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US Economy is Strong but Stock Prospects are Not

Finding attractive investment opportunities is getting harder, says Canada Life's David Marchant, but European equities still contain some value

External Writer 26 July, 2017 | 3:07PM

Morningstar's "Perspectives" series features investment insights from third-party contributors. Here, David Marchant, CIO of Canada Life Investments gives his stock market outlook for the second half of 2017.

With less dovish tones starting to emanate from central banks globally, relatively high valuations across equities and a cooling off in the London property market, it is safe to say that we are not spoilt for choice in terms of attractive opportunities.

That said, global economic growth remains ok with China surprising on the upside and the Eurozone maintaining its strong momentum, with strong Purchasing Manager Index (PMI) readings across both manufacturing and services. Inflation also appears to be rolling over in both the UK and US whilst, for the time being, monetary policy remains supportive.

Where Next for Equities?

Global equities have been on a fairly significant bull run since 2009, which have left many parts of the market – particularly in the United States – trading on above average valuations. The concern is that lacklustre economic growth could put these valuations under pressure and cause a correction, but we are finding some bright spots.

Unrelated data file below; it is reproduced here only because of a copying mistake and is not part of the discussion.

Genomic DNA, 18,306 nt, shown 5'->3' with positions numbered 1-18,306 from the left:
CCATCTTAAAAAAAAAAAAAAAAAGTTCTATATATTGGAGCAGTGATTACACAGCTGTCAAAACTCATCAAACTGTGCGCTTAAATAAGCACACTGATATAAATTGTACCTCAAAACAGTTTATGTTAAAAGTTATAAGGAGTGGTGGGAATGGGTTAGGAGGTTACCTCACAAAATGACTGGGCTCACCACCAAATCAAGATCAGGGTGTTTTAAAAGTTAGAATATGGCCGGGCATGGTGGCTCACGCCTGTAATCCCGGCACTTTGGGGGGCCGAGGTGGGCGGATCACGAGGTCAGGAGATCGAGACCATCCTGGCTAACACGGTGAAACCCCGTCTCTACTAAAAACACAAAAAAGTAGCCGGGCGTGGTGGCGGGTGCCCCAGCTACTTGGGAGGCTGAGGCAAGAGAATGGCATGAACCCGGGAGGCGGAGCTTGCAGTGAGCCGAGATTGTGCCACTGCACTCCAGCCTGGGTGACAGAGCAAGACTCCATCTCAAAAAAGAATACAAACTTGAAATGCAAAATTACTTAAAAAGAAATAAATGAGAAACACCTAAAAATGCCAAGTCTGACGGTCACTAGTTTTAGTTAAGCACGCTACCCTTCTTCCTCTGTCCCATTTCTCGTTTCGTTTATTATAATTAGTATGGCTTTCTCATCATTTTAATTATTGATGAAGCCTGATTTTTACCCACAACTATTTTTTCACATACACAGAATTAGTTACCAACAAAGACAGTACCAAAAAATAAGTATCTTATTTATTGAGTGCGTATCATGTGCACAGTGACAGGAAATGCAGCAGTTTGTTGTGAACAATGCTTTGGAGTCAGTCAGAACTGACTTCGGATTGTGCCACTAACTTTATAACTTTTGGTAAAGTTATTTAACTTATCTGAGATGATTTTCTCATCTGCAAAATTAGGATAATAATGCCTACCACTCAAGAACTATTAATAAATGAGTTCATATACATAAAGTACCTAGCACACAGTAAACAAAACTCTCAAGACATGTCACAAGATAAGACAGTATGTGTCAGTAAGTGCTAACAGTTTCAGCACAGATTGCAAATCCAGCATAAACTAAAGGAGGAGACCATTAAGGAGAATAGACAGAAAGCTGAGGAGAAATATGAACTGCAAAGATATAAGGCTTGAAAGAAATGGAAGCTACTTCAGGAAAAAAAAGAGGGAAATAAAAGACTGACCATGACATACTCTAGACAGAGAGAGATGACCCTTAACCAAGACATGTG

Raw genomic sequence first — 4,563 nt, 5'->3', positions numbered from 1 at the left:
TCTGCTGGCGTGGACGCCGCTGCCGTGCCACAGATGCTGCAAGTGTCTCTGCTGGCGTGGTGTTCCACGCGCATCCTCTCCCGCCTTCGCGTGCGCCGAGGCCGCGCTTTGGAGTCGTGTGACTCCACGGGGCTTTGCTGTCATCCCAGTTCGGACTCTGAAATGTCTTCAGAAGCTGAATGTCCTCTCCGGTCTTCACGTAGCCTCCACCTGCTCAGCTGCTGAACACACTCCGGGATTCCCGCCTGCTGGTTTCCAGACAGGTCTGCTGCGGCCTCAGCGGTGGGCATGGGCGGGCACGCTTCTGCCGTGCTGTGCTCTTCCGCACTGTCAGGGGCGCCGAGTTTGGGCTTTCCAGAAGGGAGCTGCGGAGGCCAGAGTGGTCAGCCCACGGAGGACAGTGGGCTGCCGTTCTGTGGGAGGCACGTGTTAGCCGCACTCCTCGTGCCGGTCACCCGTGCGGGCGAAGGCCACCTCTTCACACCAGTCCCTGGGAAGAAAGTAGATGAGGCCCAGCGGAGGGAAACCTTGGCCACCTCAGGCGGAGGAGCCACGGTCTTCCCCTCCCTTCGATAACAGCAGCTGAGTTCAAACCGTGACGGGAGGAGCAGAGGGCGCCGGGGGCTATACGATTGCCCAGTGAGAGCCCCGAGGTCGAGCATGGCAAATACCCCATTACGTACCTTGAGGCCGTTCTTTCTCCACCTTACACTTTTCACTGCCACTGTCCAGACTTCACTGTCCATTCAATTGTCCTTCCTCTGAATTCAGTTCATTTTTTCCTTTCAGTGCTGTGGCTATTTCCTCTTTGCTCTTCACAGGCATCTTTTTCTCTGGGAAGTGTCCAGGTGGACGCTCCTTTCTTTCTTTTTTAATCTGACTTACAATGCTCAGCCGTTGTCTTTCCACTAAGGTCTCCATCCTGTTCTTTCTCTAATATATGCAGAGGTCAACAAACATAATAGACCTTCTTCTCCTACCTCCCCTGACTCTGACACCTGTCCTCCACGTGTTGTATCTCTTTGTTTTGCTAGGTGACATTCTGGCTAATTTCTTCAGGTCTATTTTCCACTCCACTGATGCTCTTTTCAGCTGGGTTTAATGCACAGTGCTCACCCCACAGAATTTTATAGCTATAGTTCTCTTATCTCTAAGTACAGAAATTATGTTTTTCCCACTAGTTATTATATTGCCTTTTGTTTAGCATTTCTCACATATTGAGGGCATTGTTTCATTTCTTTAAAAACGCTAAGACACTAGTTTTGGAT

Europe remains our most favoured region, as growth continues to tick along nicely. Consumer confidence and retail sales are also on the rise, which has provided a backdrop of positive earnings growth forecast for 2017 and 2018. The market also looks cheap, with the 10-year average price-to-book (P/B) ratio trading at a significant discount to the US. Although Italy looks to be concern, the political situation has stabilised, reducing the risk to European equities in general

We also believe fundamentals are improving in China, ahead of the Party Congress in mid-October. Furthermore, the MSCI has announced that Chinese ‘A’ shares will now be admitted to key emerging market indices, which marks an inflection point in attitudes. With the weighting to ‘A’ shares likely to increase significantly over the next 2-3 years, this should provide a further boost to the equity market.

Elsewhere, we are relatively sanguine on the prospects for Japan, which tends to be more geared in to the global economic cycle. Although recent indicators have been positive, there has been no sign of wage inflation and Abenomics is struggling to make much of an impact. Nevertheless, it remains one of the cheapest markets and profitability is gradually improving, so some selective opportunities remain. In the UK, although the Brexit-related economic panic we witnessed during the second half of 2016 has subsided, politics still remain the concern.

The uncertainty surrounding the longevity of the current government and its plans for leaving the EU has left investors nervous, so we expect some volatile trading ahead. Pleasingly, the equity market has remained resilient, and a high dividend yield is proving adequate compensation for long-term investors.

The US remains our least attractive market, primarily on a price basis. We are not forecasting a dire economic outlook for the US as, despite some concerns over the housing sector and auto sales, the economy itself appears to be relatively strong.

PMI’s have recovered and employment continues to improve. However, the S&P 500 Index is at record highs and the market is 28% more expensive than its 10-year average from a P/B perspective and is 22% higher on a 10-year price-to-earnings (P/E) basis. We do, however, expect value to outperform growth during the second half of 2017 as higher interest rates benefit sectors such as financials, whilst putting pressure on the valuations of more defensive names.

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